Testing for endocrine abnormalities

Any evidence of the following should warrant selective hormonal studies.

  • Hirsutism or hair loss
  • Abnormal weight gain
  • Oily skin or acne
  • Purple striae on the abdomen
  • Polyuria/polydipsia
  • Irregular menses
  • Heat or cold intolerance
  • Headaches, visual problems or lactation without prior pregnancy

If the patient displays hirsutism, with or without menstrual irregularity, androgen studies such as dehydroepiandrosterone sulfate (DHEA-S), total testosterone, and 17-hydroxyprogesterone should be performed. If unusual weight gain or fatigue develops, a thyroid-stimulating hormone (TSH) should be obtained. If galactorrhea or irregular menses occurs, measuring the prolactin level should be considered. Acanthosis nigricans suggests hyperinsulinemia. If diabetes is suspected, a glucose tolerance test should be obtained.

Unexplained infertility

By definition, a physician makes the diagnosis of unexplained infertility after all tests are completed, including a diagnostic laparoscopy with or without a hysteroscopy. In modern practice, unexplained infertility is considered after all test results are negative, prior to any surgery, and in a patient with an unremarkable history and physical examination findings.

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Treatment & Management

The prevalence of infertility over the last 30 years has been stable, but the treatment and demand for infertility services has increased substantially during that time. This increase is due to several factors: changes in population demographics (older couples trying to conceive), increased patient awareness and access to services, and advances and improvements in fertility treatments.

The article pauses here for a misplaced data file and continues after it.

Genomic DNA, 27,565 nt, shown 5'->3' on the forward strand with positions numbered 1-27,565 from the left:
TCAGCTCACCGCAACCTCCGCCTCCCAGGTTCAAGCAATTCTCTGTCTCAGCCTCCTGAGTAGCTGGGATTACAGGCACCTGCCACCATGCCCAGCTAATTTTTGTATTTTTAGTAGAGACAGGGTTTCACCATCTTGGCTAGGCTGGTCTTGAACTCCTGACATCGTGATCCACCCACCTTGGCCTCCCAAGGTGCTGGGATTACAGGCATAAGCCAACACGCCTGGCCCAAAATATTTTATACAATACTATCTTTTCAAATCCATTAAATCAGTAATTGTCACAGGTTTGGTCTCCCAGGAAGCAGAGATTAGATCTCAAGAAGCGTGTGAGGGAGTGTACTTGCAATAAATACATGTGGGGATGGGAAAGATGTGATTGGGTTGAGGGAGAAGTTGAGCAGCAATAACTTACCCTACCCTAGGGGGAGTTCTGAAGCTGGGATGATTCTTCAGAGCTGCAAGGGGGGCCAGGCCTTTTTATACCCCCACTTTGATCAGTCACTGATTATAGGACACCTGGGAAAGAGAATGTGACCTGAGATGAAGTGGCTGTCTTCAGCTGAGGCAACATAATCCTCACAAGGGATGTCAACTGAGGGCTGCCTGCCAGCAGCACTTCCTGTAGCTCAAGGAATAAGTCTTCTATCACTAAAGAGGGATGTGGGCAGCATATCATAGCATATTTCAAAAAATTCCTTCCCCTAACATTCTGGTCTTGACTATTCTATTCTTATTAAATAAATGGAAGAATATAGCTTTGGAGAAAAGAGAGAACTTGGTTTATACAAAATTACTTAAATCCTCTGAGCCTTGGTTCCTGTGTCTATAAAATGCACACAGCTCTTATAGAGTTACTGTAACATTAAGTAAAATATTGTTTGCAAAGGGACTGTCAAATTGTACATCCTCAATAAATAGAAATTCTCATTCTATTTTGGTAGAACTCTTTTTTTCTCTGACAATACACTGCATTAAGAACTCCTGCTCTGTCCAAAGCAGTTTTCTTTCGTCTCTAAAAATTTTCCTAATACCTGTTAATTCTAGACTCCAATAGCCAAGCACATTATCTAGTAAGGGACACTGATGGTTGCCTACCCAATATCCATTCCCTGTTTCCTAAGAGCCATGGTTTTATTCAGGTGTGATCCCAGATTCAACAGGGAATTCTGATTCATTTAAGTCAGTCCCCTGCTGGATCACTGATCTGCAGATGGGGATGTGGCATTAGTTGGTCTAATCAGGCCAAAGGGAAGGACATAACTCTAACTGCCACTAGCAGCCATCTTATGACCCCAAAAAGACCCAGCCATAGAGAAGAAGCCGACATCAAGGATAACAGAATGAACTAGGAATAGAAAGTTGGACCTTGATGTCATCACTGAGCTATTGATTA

Treatment of male factor

Confirm any abnormal study result with a repeat semen analysis (SA) at least 4 weeks apart. The average time of sperm turnover is approximately 60-70 days. Since semen parameters can be affected by acute illness and environmental factors, a repeat SA will give a more accurate reflection of overall semen quality. If results remain abnormal, refer the patient to a urologist to evaluate for any genetic, anatomic, hormonal, or infectious causes. If the volume is less than 1 mL, consider retrograde ejaculation and obtain an analysis of the urine. If the sperm concentration is less than 20 million/mL, yet the swim-up extraction yields at least 1 million total motile sperm, intrauterine inseminations (IUI) is the treatment of choice. If sperm counts are extremely low or if motility is poor, in vitro fertilization (IVF) with intracytoplasmic sperm injection (ICSI) may be required.

Treatment of ovulatory dysfunction

If a patient has a normal ovarian reserve, determining the potential cause of the ovulatory defect is prudent. The practitioner should consider the following scenarios prior to initiating treatment. In the presence of obesity and chronic anovulation, polycystic ovarian syndrome (PCOS) or Cushing disease may be evident and in the case of hirsutism, the patient may have elevated androgen levels or hyperinsulinemia, requiring further testing. In a patient with low body mass index and low gonadotropin levels, weight gain and decreased exercise may improve fertility. If oligomenorrhea remains, ovulation induction can be achieved with exogenous gonadotropins. If the physical examination findings are unremarkable, ovulation induction is the next treatment approach to consider.

The following clomiphene citrate (CC) treatment regimens are often used for ovulation induction in patients with idiopathic ovulatory dysfunction or PCOS:

  • Clomiphene citrate (50 mg on days 2-6 or days 5-9)